PUHI — Even if her new home hadn’t appreciated in value by $100,000 before she even got her loan and moved in, Carol Curran would still be very pleased with what she calls the last home she’ll ever buy and live in.
One of the new residents of Villas at Puali, off Puhi Road, Curran, 62, said she loves the fact that she is a charter member of one of Kaua’i’s newest neighborhoods.
“I’m tremendously happy with the whole situation,” she said. “I’m ecstatic to be in my house. We have a beautiful view, lots of new neighbors.
“Everybody’s been so nice,” said Curran, who, after completing rehabilitation following upcoming knee-replacement surgery, will launch a new business, Staged Homes Kauai.
Through that business, she will help other Kaua’i homeowners prepare their homes for sale in order for them to get the best prices.
Her half of a one-story Villas at Puali duplex, with three bed-rooms and two full baths, which she purchased for $330,000 including certain upgrades, was appraised at $430,000 when she went to get her mortgage loan. “So, I think it’s a good investment,” especially since it’s the last home she’ll buy and live in, she continued.
She likes the fact that her new home is close enough to shopping and other Lihu’e draws, and likes the fact that the neighborhood is filling up with an interesting mix of new neighbors of varied professions and family sizes, including several members of the Kaua’i Police Department and Kaua’i Fire Department.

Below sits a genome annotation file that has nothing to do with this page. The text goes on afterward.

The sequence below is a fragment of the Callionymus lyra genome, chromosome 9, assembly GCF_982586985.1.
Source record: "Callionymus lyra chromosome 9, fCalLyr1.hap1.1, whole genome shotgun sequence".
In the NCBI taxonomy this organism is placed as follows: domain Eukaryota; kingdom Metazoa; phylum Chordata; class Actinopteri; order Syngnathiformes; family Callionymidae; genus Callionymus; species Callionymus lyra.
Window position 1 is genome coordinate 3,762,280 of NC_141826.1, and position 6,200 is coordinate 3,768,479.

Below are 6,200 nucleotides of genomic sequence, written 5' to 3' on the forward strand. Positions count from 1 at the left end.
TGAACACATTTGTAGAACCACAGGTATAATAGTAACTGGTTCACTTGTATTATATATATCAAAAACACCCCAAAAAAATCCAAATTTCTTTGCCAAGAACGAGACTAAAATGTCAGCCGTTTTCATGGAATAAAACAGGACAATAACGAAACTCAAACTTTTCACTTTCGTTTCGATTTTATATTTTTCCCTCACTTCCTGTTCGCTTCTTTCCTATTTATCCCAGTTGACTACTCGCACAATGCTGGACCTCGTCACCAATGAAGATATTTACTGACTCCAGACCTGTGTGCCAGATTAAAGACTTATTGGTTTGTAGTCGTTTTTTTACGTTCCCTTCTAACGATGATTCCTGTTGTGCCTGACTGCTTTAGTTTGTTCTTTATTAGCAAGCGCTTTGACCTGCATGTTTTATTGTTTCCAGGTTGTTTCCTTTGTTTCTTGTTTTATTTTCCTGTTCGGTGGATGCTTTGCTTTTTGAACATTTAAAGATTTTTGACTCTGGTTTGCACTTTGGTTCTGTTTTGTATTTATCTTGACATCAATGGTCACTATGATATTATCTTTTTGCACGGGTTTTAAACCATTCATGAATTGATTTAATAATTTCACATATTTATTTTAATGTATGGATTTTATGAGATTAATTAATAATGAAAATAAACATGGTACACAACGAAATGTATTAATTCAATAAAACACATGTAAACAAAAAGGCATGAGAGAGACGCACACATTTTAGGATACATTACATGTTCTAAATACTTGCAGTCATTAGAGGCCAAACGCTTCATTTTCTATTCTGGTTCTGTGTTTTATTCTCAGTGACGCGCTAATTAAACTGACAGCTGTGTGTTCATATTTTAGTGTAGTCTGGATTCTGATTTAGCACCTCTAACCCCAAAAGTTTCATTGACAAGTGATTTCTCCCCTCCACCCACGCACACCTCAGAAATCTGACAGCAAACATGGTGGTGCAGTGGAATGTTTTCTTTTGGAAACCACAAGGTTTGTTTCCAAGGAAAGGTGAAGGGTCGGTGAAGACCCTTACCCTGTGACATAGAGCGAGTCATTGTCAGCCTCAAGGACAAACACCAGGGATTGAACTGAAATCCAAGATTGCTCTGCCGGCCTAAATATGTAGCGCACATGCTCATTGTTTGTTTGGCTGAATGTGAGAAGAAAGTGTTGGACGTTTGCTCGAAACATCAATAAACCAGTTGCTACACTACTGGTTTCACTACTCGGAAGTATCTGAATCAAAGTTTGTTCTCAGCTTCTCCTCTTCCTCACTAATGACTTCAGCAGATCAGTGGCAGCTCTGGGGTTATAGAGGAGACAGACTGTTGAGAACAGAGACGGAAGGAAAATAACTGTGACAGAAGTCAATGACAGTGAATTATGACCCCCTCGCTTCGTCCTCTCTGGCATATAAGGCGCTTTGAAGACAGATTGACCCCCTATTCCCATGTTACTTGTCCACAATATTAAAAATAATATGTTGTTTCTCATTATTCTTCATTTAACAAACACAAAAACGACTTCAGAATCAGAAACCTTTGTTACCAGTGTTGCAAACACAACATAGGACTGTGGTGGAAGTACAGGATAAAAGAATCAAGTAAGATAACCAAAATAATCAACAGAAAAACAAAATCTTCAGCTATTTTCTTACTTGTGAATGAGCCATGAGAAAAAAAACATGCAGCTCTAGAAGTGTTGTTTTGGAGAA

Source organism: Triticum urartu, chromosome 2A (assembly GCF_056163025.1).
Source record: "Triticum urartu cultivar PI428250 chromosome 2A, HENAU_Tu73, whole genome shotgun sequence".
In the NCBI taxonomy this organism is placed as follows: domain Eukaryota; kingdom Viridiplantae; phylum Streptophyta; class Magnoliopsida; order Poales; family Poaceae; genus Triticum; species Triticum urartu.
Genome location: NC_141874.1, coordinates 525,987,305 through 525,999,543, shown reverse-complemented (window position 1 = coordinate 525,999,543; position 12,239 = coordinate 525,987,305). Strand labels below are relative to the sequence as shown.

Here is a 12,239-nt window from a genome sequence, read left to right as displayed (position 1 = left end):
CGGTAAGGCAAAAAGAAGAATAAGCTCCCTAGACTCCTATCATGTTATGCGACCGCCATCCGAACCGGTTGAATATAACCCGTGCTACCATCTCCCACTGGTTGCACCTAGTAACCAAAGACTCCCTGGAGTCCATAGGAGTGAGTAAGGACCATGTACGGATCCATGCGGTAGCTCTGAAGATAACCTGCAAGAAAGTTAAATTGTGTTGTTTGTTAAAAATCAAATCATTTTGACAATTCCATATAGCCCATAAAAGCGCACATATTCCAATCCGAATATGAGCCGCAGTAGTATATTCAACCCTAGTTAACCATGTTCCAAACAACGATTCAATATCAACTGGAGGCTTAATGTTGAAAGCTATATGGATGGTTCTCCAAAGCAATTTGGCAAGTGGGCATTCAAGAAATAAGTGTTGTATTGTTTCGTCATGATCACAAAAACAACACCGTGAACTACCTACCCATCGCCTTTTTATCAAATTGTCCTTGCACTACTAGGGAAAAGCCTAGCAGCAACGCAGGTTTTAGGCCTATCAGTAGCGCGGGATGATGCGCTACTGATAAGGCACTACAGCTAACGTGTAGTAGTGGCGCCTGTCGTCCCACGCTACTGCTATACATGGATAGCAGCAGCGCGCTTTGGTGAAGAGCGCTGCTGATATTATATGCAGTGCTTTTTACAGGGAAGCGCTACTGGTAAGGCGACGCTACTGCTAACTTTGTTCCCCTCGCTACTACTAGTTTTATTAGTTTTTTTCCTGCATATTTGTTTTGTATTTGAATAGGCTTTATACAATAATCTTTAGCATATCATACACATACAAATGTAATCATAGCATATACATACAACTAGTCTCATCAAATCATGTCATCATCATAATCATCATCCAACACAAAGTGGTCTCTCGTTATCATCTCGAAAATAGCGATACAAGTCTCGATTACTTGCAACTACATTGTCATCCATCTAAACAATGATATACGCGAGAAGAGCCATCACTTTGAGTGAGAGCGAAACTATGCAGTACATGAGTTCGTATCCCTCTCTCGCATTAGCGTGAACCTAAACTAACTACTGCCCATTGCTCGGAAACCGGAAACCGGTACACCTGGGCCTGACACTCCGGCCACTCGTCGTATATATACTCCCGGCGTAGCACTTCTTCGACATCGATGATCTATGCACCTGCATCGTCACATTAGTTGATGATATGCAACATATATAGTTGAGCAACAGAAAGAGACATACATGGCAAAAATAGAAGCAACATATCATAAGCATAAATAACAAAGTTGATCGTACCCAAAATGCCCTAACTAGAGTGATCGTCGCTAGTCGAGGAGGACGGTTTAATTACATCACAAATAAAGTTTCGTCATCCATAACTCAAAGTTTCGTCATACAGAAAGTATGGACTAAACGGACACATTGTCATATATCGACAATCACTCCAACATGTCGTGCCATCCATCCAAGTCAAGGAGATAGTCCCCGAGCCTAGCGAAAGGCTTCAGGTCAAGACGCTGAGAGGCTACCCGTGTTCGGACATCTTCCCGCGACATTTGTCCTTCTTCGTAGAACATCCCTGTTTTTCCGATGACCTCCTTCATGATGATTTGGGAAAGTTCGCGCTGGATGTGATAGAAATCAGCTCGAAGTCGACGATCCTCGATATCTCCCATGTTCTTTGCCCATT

Still pinching herself on occasion, she said she considers herself extremely lucky to have been chosen to buy one of the units in Villas at Puali, as over 400 people applied for the right to purchase one of the 104 units in the project.
Her friends in California could not believe that she could have purchased a three-bedroom, two-bath home on Kaua’i for just $330,000, she said.
Conditions of purchase include her having to live in the unit for at least seven years, and if she decides to sell before that, representatives of the county and developer, in that order, have first right of refusal to buy her home from her, at whatever the home’s value would be figuring on 3 percent a year appreciation, she said. If both refuse, she is free to sell the home on the open market.
About the only thing she doesn’t like about her current home is that she isn’t allowed to rent it out, and that concerns her in the event she becomes incapacitated and can’t make a living here, she said. That issue hasn’t been resolved, Curran added.
The owner of an apartment at nearby Halelani Village at Puhi, which she bought for $120,000 (some units in that complex are now selling for more than she paid for her Villas at Puali unit, she said), she is now renting out that Halelani Village at Puhi unit, and plans on selling it in around three years, and using the proceeds to pay off her Villas at Puali mortgage, she said.
Lots of Halelani Village at Puhi owners or renters bought units in Villas at Puali, she said.
She lives with Christie the beagle and Freddie the lhasa apso, and Curran and Freddie are part of the Kauai Humane Society PALS (Pets Are Loving Support) volunteer program. They regularly visit patients at the Kauai Care Center in Waimea.
- Paul C. Curtis, associate editor, may be reached at 245-3681 (ext. 224) or email@example.com.